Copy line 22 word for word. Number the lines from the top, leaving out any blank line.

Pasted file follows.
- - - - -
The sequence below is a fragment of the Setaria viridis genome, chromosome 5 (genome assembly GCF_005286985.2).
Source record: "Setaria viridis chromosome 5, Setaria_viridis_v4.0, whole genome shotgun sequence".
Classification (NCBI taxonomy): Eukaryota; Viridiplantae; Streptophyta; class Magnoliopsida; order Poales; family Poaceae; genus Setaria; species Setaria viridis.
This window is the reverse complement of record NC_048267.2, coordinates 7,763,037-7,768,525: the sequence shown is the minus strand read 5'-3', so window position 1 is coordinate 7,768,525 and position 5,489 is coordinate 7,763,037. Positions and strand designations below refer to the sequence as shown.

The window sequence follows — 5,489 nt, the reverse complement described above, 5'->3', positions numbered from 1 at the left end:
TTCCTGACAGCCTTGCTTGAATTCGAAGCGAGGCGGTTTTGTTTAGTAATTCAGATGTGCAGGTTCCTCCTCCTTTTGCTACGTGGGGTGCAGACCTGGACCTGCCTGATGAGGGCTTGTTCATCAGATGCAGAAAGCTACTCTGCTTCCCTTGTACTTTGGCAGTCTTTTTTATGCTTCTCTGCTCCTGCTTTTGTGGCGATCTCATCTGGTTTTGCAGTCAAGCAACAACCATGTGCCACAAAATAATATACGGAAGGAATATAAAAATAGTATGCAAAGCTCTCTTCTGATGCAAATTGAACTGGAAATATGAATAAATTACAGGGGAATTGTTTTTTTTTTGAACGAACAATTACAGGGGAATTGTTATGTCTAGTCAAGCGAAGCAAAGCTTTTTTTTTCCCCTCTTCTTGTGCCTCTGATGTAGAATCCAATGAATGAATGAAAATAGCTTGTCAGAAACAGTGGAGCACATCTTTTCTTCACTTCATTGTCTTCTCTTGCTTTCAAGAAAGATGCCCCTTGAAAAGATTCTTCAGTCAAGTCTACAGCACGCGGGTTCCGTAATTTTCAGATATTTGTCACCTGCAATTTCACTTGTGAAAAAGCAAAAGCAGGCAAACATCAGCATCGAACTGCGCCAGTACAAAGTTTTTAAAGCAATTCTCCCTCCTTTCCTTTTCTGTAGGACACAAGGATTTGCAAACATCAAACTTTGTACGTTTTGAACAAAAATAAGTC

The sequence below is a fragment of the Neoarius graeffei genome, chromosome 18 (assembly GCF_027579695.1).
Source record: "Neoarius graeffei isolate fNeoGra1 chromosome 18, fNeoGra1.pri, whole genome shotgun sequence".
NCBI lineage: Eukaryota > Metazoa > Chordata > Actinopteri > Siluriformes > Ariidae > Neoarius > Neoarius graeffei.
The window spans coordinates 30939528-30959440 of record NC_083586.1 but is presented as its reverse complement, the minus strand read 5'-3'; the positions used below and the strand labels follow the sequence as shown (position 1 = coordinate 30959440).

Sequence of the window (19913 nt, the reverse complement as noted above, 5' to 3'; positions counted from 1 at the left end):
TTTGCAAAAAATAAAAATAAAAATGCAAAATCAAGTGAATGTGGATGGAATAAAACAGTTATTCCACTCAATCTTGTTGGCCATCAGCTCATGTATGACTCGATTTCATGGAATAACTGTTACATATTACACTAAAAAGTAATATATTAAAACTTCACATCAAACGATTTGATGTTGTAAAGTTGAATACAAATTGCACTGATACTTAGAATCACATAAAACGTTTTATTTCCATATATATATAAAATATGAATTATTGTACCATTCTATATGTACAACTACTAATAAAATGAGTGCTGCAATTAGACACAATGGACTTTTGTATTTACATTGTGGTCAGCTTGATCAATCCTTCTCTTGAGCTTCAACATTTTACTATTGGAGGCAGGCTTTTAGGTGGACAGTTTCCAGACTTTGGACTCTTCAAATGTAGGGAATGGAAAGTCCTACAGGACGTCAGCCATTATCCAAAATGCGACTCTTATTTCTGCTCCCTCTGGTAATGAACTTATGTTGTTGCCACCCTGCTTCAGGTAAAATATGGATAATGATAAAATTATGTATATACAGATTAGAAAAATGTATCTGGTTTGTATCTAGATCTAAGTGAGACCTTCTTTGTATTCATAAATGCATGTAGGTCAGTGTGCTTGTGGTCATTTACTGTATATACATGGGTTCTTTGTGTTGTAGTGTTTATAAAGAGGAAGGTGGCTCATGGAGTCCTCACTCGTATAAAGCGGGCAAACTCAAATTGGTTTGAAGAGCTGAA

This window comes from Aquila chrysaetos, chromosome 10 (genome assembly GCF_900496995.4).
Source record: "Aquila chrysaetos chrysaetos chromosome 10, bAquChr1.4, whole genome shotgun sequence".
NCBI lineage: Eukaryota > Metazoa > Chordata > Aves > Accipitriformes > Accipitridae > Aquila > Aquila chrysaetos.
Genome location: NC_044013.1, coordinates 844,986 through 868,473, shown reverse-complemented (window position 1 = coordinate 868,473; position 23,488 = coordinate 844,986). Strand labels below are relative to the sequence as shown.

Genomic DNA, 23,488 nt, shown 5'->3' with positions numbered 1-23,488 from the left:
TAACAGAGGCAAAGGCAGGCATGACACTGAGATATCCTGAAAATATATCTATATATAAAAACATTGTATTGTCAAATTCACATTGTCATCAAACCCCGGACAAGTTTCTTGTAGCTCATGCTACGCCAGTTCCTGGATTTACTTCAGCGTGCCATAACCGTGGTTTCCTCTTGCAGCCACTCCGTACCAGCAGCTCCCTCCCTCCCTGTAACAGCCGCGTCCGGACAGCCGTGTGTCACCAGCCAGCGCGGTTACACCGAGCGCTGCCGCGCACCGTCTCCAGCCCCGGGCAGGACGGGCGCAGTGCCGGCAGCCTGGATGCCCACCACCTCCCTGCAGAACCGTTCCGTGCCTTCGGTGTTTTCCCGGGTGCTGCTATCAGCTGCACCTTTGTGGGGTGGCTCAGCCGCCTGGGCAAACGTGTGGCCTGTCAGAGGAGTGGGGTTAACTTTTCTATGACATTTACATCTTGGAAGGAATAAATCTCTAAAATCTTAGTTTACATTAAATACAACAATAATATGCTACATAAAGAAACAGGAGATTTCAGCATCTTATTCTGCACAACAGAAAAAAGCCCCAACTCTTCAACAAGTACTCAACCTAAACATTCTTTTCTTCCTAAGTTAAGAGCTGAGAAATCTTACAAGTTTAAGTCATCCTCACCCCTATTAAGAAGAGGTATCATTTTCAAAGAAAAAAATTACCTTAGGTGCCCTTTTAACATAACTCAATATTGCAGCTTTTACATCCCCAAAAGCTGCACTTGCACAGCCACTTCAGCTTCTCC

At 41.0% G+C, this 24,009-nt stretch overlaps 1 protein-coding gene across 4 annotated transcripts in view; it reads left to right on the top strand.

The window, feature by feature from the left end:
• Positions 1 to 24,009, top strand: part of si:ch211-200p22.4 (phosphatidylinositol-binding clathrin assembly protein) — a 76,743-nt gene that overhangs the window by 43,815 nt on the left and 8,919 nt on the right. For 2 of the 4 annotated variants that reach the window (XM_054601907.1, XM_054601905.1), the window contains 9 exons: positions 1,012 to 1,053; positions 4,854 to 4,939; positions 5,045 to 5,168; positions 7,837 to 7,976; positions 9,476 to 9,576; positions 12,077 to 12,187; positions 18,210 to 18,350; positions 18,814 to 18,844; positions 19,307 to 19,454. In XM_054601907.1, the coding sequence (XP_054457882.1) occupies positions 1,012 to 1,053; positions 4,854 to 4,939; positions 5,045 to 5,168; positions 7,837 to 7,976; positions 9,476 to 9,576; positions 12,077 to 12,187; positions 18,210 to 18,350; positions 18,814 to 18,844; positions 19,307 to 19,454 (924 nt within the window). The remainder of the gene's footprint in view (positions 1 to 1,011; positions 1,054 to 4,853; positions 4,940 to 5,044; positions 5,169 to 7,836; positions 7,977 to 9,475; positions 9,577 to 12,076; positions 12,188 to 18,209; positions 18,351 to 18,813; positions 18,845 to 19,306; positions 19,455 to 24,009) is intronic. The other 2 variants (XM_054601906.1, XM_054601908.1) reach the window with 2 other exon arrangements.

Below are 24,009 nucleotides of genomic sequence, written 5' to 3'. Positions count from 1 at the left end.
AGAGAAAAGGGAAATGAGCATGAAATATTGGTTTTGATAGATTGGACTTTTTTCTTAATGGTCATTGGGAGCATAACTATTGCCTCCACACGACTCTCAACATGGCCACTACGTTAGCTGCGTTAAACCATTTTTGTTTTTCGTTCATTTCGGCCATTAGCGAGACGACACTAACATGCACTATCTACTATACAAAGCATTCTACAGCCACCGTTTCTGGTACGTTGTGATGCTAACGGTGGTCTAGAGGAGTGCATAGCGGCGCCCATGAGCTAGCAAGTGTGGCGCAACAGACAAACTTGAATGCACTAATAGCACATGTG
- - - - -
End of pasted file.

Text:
Below are 24,009 nucleotides of genomic sequence, written 5' to 3'. Positions count from 1 at the left end.